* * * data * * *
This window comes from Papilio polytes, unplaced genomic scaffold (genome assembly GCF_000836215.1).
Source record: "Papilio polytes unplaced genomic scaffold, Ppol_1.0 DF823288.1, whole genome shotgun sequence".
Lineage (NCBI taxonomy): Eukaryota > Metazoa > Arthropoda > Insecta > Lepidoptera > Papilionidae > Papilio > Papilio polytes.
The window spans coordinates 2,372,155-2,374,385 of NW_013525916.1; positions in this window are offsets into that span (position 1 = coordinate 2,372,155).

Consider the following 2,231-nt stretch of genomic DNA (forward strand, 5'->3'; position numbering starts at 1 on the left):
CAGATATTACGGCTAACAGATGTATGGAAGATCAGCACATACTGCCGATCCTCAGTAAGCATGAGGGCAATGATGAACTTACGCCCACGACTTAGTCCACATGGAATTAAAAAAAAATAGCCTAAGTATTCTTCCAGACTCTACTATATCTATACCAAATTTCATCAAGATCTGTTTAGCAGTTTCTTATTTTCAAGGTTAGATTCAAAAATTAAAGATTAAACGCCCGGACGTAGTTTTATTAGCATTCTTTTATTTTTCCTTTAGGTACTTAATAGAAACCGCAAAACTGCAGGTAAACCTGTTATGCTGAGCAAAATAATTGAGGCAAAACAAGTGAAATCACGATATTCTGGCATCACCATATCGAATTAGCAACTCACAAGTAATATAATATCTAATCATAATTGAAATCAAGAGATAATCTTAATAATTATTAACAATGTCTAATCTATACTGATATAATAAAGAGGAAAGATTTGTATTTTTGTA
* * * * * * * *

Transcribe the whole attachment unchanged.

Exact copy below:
This window comes from Papilio polytes, unplaced genomic scaffold (genome assembly GCF_000836215.1).
Source record: "Papilio polytes unplaced genomic scaffold, Ppol_1.0 DF823288.1, whole genome shotgun sequence".
Lineage (NCBI taxonomy): Eukaryota > Metazoa > Arthropoda > Insecta > Lepidoptera > Papilionidae > Papilio > Papilio polytes.
The window spans coordinates 2,372,155-2,374,385 of NW_013525916.1; positions in this window are offsets into that span (position 1 = coordinate 2,372,155).

Consider the following 2,231-nt stretch of genomic DNA (forward strand, 5'->3'; position numbering starts at 1 on the left):
CAGATATTACGGCTAACAGATGTATGGAAGATCAGCACATACTGCCGATCCTCAGTAAGCATGAGGGCAATGATGAACTTACGCCCACGACTTAGTCCACATGGAATTAAAAAAAAATAGCCTAAGTATTCTTCCAGACTCTACTATATCTATACCAAATTTCATCAAGATCTGTTTAGCAGTTTCTTATTTTCAAGGTTAGATTCAAAAATTAAAGATTAAACGCCCGGACGTAGTTTTATTAGCATTCTTTTATTTTTCCTTTAGGTACTTAATAGAAACCGCAAAACTGCAGGTAAACCTGTTATGCTGAGCAAAATAATTGAGGCAAAACAAGTGAAATCACGATATTCTGGCATCACCATATCGAATTAGCAACTCACAAGTAATATAATATCTAATCATAATTGAAATCAAGAGATAATCTTAATAATTATTAACAATGTCTAATCTATACTGATATAATAAAGAGGAAAGATTTGTATTTTTGTA